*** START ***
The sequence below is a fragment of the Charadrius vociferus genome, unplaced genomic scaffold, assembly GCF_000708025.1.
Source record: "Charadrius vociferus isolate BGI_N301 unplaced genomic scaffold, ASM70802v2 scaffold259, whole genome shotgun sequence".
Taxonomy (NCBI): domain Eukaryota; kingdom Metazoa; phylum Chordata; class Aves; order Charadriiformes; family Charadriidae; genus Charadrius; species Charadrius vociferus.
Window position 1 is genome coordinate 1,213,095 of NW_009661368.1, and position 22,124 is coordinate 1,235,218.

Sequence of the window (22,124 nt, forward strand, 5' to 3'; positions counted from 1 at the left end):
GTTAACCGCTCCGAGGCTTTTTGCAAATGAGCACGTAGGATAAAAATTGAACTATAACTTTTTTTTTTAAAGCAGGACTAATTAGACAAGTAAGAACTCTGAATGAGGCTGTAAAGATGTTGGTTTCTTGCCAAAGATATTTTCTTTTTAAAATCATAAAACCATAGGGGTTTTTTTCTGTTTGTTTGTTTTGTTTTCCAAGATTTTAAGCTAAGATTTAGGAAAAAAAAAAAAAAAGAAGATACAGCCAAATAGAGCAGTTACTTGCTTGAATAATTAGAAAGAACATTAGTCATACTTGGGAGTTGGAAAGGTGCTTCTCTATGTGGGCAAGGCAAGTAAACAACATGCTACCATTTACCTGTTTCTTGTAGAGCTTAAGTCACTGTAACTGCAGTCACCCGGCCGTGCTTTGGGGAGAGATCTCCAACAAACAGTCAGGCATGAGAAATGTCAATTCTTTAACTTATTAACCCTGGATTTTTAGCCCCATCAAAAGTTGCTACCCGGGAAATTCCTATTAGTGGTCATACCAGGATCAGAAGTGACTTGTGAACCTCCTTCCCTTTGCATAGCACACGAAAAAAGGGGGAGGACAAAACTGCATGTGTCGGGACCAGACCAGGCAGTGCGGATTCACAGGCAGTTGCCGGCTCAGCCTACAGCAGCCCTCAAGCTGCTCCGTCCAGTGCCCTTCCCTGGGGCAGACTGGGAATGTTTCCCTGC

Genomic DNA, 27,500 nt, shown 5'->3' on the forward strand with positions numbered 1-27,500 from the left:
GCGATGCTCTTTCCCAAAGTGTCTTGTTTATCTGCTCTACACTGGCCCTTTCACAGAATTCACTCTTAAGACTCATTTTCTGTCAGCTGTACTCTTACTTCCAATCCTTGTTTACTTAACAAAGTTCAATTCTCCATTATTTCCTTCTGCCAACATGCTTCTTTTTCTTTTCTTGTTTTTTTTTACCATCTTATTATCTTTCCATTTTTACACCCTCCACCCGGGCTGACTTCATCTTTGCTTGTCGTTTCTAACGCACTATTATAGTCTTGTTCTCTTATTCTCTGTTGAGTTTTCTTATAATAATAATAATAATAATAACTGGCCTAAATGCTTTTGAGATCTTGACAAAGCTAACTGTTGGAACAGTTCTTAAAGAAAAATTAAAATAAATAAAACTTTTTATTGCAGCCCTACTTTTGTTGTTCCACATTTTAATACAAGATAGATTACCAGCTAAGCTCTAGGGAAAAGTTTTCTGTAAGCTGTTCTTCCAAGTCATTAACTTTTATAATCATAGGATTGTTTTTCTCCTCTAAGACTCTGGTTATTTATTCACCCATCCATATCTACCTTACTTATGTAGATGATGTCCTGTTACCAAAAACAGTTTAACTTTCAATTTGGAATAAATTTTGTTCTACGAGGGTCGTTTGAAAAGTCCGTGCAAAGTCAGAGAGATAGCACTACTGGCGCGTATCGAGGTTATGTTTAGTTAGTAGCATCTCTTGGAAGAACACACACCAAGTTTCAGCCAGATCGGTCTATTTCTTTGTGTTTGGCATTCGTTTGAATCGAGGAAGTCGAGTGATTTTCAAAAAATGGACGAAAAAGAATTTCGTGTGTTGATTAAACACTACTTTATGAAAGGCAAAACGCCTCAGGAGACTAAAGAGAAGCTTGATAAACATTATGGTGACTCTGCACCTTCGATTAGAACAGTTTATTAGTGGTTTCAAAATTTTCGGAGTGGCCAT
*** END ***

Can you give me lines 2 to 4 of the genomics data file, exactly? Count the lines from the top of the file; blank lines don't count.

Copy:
Source record: "Charadrius vociferus isolate BGI_N301 unplaced genomic scaffold, ASM70802v2 scaffold259, whole genome shotgun sequence".
Taxonomy (NCBI): domain Eukaryota; kingdom Metazoa; phylum Chordata; class Aves; order Charadriiformes; family Charadriidae; genus Charadrius; species Charadrius vociferus.
Window position 1 is genome coordinate 1,213,095 of NW_009661368.1, and position 22,124 is coordinate 1,235,218.